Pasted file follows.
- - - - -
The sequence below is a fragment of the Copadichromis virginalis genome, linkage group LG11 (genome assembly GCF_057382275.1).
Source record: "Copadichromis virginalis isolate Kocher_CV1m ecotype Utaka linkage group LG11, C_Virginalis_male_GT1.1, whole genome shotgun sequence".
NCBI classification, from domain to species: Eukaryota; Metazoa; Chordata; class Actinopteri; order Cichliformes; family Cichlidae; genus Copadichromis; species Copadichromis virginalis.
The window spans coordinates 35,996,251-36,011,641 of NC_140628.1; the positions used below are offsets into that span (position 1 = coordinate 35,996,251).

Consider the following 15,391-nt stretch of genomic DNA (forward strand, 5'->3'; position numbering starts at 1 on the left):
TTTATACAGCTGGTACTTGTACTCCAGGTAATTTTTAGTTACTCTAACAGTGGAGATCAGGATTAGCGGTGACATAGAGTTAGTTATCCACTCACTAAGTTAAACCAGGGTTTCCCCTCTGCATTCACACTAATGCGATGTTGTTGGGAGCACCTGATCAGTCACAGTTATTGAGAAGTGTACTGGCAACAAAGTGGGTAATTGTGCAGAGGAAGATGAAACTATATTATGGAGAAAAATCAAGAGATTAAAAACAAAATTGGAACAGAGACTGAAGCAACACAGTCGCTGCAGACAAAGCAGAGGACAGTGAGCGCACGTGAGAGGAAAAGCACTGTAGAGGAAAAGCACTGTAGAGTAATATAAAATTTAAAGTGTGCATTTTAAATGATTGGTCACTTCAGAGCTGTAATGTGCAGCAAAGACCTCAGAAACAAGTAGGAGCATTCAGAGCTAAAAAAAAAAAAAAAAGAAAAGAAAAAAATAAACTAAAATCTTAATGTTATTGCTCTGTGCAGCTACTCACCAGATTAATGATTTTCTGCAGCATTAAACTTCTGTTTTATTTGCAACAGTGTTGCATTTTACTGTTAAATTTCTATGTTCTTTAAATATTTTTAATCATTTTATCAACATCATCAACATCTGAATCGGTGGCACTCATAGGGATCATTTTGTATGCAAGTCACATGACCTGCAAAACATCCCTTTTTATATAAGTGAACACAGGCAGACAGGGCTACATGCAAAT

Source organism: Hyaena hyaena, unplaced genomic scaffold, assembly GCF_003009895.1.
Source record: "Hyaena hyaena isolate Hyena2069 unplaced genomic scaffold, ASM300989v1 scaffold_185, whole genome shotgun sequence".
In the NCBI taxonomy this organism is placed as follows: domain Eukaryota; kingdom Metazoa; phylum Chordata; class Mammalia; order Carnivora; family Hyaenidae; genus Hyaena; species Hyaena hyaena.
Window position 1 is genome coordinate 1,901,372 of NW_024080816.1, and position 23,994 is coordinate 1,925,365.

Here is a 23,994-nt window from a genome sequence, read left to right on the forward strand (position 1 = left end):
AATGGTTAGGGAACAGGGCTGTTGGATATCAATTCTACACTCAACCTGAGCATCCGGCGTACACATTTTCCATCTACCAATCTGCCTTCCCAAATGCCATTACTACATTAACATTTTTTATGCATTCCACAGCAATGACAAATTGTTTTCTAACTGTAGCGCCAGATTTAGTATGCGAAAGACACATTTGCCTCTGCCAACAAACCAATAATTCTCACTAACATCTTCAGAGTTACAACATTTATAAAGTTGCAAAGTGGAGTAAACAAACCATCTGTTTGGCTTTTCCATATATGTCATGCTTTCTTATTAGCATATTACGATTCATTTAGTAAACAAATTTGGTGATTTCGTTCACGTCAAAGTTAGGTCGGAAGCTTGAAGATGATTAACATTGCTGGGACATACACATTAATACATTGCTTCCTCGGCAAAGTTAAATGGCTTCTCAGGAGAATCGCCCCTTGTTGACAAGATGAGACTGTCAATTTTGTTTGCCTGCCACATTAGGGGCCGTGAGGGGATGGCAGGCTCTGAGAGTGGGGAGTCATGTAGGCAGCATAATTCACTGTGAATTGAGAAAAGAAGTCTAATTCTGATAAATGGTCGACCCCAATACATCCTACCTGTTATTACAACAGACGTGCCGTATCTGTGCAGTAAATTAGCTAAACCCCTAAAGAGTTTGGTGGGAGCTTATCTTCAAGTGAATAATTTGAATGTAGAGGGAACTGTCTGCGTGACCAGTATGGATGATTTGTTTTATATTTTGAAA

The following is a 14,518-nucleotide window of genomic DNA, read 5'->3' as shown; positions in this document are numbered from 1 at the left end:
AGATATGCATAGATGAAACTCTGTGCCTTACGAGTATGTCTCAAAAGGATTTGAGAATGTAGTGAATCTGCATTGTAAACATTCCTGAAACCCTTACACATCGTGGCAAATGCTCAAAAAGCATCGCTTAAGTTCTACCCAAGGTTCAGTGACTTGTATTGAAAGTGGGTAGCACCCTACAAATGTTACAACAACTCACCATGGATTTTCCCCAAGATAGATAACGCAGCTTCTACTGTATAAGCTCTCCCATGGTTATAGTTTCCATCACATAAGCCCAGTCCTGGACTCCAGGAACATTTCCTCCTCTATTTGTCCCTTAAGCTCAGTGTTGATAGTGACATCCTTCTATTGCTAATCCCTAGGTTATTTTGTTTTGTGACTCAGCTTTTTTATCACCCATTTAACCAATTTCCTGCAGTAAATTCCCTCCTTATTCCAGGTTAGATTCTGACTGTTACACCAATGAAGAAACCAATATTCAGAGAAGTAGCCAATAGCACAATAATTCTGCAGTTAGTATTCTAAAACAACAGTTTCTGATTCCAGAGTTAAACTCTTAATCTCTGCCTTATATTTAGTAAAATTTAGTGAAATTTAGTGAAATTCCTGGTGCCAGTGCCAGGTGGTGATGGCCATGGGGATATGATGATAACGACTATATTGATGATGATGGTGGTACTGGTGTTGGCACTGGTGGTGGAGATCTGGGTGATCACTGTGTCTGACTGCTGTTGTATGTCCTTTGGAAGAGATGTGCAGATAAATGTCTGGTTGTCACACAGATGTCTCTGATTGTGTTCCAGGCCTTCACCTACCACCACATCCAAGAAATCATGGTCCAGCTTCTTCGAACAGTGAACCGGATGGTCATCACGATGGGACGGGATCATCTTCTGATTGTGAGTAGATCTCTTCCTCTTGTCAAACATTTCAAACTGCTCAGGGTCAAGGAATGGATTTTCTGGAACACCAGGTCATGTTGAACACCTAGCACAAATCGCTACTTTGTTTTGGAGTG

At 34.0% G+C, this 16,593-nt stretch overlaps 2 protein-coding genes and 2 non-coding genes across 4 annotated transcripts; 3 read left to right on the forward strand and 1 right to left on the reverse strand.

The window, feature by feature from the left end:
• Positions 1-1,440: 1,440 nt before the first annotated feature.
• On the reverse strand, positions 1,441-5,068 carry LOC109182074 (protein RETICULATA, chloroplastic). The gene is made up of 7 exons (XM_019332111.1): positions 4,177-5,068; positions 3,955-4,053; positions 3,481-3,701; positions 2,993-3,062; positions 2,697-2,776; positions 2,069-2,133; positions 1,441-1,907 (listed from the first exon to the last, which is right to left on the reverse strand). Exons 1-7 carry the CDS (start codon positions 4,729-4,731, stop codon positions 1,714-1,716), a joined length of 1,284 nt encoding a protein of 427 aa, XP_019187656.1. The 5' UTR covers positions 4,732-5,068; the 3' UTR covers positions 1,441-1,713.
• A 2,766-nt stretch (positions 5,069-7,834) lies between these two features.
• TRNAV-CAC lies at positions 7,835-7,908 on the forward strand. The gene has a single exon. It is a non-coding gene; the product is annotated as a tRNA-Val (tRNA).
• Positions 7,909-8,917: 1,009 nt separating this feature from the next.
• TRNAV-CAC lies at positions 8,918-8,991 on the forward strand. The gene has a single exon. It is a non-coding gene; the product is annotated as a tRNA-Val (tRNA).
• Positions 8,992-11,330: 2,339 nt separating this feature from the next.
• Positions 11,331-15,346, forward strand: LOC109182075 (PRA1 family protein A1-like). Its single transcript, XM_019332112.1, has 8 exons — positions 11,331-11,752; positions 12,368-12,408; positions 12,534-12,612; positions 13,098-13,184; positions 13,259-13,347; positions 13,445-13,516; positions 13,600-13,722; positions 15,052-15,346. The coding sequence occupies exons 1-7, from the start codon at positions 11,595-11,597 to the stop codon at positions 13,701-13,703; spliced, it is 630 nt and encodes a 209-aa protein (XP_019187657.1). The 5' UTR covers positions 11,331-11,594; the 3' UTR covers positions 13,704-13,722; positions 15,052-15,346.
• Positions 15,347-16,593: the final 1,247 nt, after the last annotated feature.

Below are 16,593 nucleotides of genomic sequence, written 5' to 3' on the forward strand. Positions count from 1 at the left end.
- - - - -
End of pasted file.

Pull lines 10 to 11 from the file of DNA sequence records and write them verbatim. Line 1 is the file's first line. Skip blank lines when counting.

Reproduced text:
Window position 1 is genome coordinate 1,901,372 of NW_024080816.1, and position 23,994 is coordinate 1,925,365.

Here is a 23,994-nt window from a genome sequence, read left to right on the forward strand (position 1 = left end):